CONTENTS Abstract Introduction Data & Methods Results Discussion & Conclusions Acknowledgments References List of Acronyms
Northeast Fisheries Science Center Reference Document 07-22
Michael C. Palmer and Susan E. Wigley
Validating the Stock Apportionment of Commercial Fisheries Landings Using Positional Data from Vessel Monitoring Systems (VMS)
NOAA Northeast Fisheries Science Center, 166 Water St., Woods Hole, MA 02543-1026
Web version posted January 14, 2008Citation: Palmer MC, Wigley SE. 2007. Validating the stock apportionment of commercial fisheries landings using positional data from Vessel Monitoring Systems (VMS). US Dep Commer, Northeast Fish Sci Cent Ref Doc. 07-22; 35 p.
Information Quality Act Compliance: In accordance with section 515 of Public Law 106-554, the Northeast Fisheries Science Center completed both technical and policy reviews for this report. These predissemination reviews are on file at the NEFSC Editorial Office.
Vessel Monitoring System (VMS) positional data from northeast United States fisheries were used to validate the statistical area fished and stock allocation of commercial landings derived from mandatory Vessel Trip Reports (VTR). A gear-specific speed algorithm was applied to 2004–2006 VMS data from the otter trawl, scallop dredge, sink gillnet, and benthic longline fisheries to estimate the location of fishing activity. Estimated fishing locations were used to allocate the landings of 8 federally managed species to stock areas: Atlantic cod (Gadus morhua), haddock (Melanogrammus aeglefinus), yellowtail flounder (Limanda ferruginea), winter flounder (Pseudopleuronectes americanus), windowpane flounder (Scophthalmus aquosus), goosefish (Lophius americanus), silver hake (Merluccius bilinearis), and red hake (Urophycis chuss). Haul location and catch data from the Northeast Fisheries Observer Program (NEFOP) were used to assess the relative accuracy of both VMS and VTR allocation methods.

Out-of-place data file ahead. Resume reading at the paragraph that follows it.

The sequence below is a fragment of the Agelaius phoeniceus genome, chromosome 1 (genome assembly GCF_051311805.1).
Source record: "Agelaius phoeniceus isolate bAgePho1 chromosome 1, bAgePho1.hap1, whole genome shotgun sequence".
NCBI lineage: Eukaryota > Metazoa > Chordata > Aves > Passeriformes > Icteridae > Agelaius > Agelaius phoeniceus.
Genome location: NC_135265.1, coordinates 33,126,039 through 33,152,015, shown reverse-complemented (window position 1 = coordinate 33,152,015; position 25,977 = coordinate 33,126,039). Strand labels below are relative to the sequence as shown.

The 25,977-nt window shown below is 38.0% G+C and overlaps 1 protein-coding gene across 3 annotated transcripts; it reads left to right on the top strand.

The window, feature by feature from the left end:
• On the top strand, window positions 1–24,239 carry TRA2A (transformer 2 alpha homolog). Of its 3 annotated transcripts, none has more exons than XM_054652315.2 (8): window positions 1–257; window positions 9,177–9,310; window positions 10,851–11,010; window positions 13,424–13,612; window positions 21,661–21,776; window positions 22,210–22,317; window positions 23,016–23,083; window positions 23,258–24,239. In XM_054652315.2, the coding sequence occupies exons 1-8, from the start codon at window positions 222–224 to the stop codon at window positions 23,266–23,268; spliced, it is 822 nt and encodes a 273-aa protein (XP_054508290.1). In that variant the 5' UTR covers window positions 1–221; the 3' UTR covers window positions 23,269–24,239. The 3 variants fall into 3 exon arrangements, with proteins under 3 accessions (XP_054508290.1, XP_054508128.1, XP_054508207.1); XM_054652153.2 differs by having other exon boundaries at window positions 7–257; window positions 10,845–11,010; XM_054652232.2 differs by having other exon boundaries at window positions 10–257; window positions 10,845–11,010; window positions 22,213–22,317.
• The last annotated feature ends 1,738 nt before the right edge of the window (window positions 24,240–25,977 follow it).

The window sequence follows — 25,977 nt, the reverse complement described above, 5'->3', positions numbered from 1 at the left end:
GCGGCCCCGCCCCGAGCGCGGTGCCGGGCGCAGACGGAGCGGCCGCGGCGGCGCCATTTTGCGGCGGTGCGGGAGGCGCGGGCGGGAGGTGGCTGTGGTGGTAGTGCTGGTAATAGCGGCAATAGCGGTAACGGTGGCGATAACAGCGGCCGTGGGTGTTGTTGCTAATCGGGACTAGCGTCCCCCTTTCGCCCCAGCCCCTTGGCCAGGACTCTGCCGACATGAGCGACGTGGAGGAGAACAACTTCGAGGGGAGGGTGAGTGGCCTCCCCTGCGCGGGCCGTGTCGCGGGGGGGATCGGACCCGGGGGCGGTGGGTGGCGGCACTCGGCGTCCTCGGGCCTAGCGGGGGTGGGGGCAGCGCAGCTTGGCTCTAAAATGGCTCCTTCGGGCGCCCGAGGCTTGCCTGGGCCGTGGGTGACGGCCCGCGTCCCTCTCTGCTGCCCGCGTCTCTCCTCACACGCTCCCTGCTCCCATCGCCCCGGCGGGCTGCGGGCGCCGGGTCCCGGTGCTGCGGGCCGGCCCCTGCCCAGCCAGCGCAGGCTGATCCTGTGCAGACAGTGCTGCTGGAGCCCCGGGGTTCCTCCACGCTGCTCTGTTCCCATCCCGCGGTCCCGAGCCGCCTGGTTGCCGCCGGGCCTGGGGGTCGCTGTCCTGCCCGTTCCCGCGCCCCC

Overall, the mean VMS-NEFOP agreement rate was 86.4 ± 7.6% compared to a mean VTR-NEFOP agreement rate of 58.5 ± 4.9%. The VMS algorithm had a tendency (approx. 10% of all trips) to overestimate the number of statistical areas fished; when all fishing activity from a given trip occurred in a single statistical area, VTRs more accurately reflected the true fishing location. However, on trips where fishing activity occurred in multiple statistical area, the VMS algorithm showed pronounced gains (77.2 ± 11.2% NEFOP agreement) relative to VTR reports (12.0 ± 5.9% NEFOP agreement). The VMS method achieved distributions of stock landings closer to NEFOP estimates in 18 out of 24 instances (8 species over 3 years). The stock allocations from both the VMS and VTR-based methods were within ± 5% for all stocks, suggesting that the impacts on total stock allocations are relatively minor. However, these small differences represent major relative differences for less abundant stocks such as southern New England/mid-Atlantic yellowtail flounder. In 2005 the VTR-based method allocated 61.9% more yellowtail flounder landings relative to the VMS-based method. The VMS-based method is not a replacement for the VTR-based method; however, it can, and should, be used as a tool to identify those vessels where targeted outreach activities would improve the accuracy of VTR statistical area reporting.